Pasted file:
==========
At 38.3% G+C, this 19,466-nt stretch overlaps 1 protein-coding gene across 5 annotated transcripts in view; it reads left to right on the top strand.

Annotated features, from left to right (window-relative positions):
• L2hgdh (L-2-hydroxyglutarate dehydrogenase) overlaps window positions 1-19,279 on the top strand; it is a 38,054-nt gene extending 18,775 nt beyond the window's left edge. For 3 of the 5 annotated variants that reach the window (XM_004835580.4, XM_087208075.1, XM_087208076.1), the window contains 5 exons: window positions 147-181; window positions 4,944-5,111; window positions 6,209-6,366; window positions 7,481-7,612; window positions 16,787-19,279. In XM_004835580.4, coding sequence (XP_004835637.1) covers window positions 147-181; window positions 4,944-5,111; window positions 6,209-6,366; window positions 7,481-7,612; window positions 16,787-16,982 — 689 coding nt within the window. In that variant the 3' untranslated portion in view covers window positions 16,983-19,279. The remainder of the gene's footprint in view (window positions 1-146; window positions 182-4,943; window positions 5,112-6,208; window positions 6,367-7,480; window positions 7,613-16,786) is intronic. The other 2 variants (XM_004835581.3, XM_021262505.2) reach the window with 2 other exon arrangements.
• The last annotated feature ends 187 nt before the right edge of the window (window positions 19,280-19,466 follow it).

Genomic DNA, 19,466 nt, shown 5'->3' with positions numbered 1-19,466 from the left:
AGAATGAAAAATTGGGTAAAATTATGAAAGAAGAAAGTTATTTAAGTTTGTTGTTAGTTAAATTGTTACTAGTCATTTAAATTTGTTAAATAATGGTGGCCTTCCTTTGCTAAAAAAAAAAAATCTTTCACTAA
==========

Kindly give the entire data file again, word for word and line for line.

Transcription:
At 38.3% G+C, this 19,466-nt stretch overlaps 1 protein-coding gene across 5 annotated transcripts in view; it reads left to right on the top strand.

Annotated features, from left to right (window-relative positions):
• L2hgdh (L-2-hydroxyglutarate dehydrogenase) overlaps window positions 1-19,279 on the top strand; it is a 38,054-nt gene extending 18,775 nt beyond the window's left edge. For 3 of the 5 annotated variants that reach the window (XM_004835580.4, XM_087208075.1, XM_087208076.1), the window contains 5 exons: window positions 147-181; window positions 4,944-5,111; window positions 6,209-6,366; window positions 7,481-7,612; window positions 16,787-19,279. In XM_004835580.4, coding sequence (XP_004835637.1) covers window positions 147-181; window positions 4,944-5,111; window positions 6,209-6,366; window positions 7,481-7,612; window positions 16,787-16,982 — 689 coding nt within the window. In that variant the 3' untranslated portion in view covers window positions 16,983-19,279. The remainder of the gene's footprint in view (window positions 1-146; window positions 182-4,943; window positions 5,112-6,208; window positions 6,367-7,480; window positions 7,613-16,786) is intronic. The other 2 variants (XM_004835581.3, XM_021262505.2) reach the window with 2 other exon arrangements.
• The last annotated feature ends 187 nt before the right edge of the window (window positions 19,280-19,466 follow it).

Genomic DNA, 19,466 nt, shown 5'->3' with positions numbered 1-19,466 from the left:
AGAATGAAAAATTGGGTAAAATTATGAAAGAAGAAAGTTATTTAAGTTTGTTGTTAGTTAAATTGTTACTAGTCATTTAAATTTGTTAAATAATGGTGGCCTTCCTTTGCTAAAAAAAAAAAATCTTTCACTAA